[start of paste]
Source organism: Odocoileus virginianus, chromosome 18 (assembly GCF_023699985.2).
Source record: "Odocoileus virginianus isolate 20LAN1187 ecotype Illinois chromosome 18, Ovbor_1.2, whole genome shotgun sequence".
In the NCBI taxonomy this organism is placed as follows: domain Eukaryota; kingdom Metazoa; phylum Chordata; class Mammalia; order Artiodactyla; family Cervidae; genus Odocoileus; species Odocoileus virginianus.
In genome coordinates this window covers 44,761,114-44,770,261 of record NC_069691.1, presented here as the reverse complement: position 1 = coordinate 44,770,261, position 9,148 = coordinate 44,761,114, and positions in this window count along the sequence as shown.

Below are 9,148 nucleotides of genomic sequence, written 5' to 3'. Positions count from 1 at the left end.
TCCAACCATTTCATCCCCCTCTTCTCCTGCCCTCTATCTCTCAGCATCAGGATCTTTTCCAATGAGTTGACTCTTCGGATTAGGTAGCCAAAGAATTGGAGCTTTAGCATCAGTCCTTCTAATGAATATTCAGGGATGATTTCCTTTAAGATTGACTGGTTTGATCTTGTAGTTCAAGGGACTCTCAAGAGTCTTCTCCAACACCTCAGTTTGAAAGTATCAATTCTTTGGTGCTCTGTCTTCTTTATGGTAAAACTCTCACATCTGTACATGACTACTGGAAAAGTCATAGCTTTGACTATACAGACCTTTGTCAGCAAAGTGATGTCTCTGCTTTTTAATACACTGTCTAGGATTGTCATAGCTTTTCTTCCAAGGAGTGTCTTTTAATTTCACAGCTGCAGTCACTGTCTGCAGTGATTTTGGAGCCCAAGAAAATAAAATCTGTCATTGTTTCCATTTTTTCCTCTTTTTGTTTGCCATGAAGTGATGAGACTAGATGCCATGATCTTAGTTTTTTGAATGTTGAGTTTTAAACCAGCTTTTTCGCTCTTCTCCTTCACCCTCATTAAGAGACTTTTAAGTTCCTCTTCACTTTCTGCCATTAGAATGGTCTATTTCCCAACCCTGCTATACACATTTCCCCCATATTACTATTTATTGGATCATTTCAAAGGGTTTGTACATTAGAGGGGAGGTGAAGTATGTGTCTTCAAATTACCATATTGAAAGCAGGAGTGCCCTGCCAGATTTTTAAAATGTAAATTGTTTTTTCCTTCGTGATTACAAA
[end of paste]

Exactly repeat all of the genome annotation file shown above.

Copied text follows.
Source organism: Odocoileus virginianus, chromosome 18 (assembly GCF_023699985.2).
Source record: "Odocoileus virginianus isolate 20LAN1187 ecotype Illinois chromosome 18, Ovbor_1.2, whole genome shotgun sequence".
In the NCBI taxonomy this organism is placed as follows: domain Eukaryota; kingdom Metazoa; phylum Chordata; class Mammalia; order Artiodactyla; family Cervidae; genus Odocoileus; species Odocoileus virginianus.
In genome coordinates this window covers 44,761,114-44,770,261 of record NC_069691.1, presented here as the reverse complement: position 1 = coordinate 44,770,261, position 9,148 = coordinate 44,761,114, and positions in this window count along the sequence as shown.

Below are 9,148 nucleotides of genomic sequence, written 5' to 3'. Positions count from 1 at the left end.
TCCAACCATTTCATCCCCCTCTTCTCCTGCCCTCTATCTCTCAGCATCAGGATCTTTTCCAATGAGTTGACTCTTCGGATTAGGTAGCCAAAGAATTGGAGCTTTAGCATCAGTCCTTCTAATGAATATTCAGGGATGATTTCCTTTAAGATTGACTGGTTTGATCTTGTAGTTCAAGGGACTCTCAAGAGTCTTCTCCAACACCTCAGTTTGAAAGTATCAATTCTTTGGTGCTCTGTCTTCTTTATGGTAAAACTCTCACATCTGTACATGACTACTGGAAAAGTCATAGCTTTGACTATACAGACCTTTGTCAGCAAAGTGATGTCTCTGCTTTTTAATACACTGTCTAGGATTGTCATAGCTTTTCTTCCAAGGAGTGTCTTTTAATTTCACAGCTGCAGTCACTGTCTGCAGTGATTTTGGAGCCCAAGAAAATAAAATCTGTCATTGTTTCCATTTTTTCCTCTTTTTGTTTGCCATGAAGTGATGAGACTAGATGCCATGATCTTAGTTTTTTGAATGTTGAGTTTTAAACCAGCTTTTTCGCTCTTCTCCTTCACCCTCATTAAGAGACTTTTAAGTTCCTCTTCACTTTCTGCCATTAGAATGGTCTATTTCCCAACCCTGCTATACACATTTCCCCCATATTACTATTTATTGGATCATTTCAAAGGGTTTGTACATTAGAGGGGAGGTGAAGTATGTGTCTTCAAATTACCATATTGAAAGCAGGAGTGCCCTGCCAGATTTTTAAAATGTAAATTGTTTTTTCCTTCGTGATTACAAA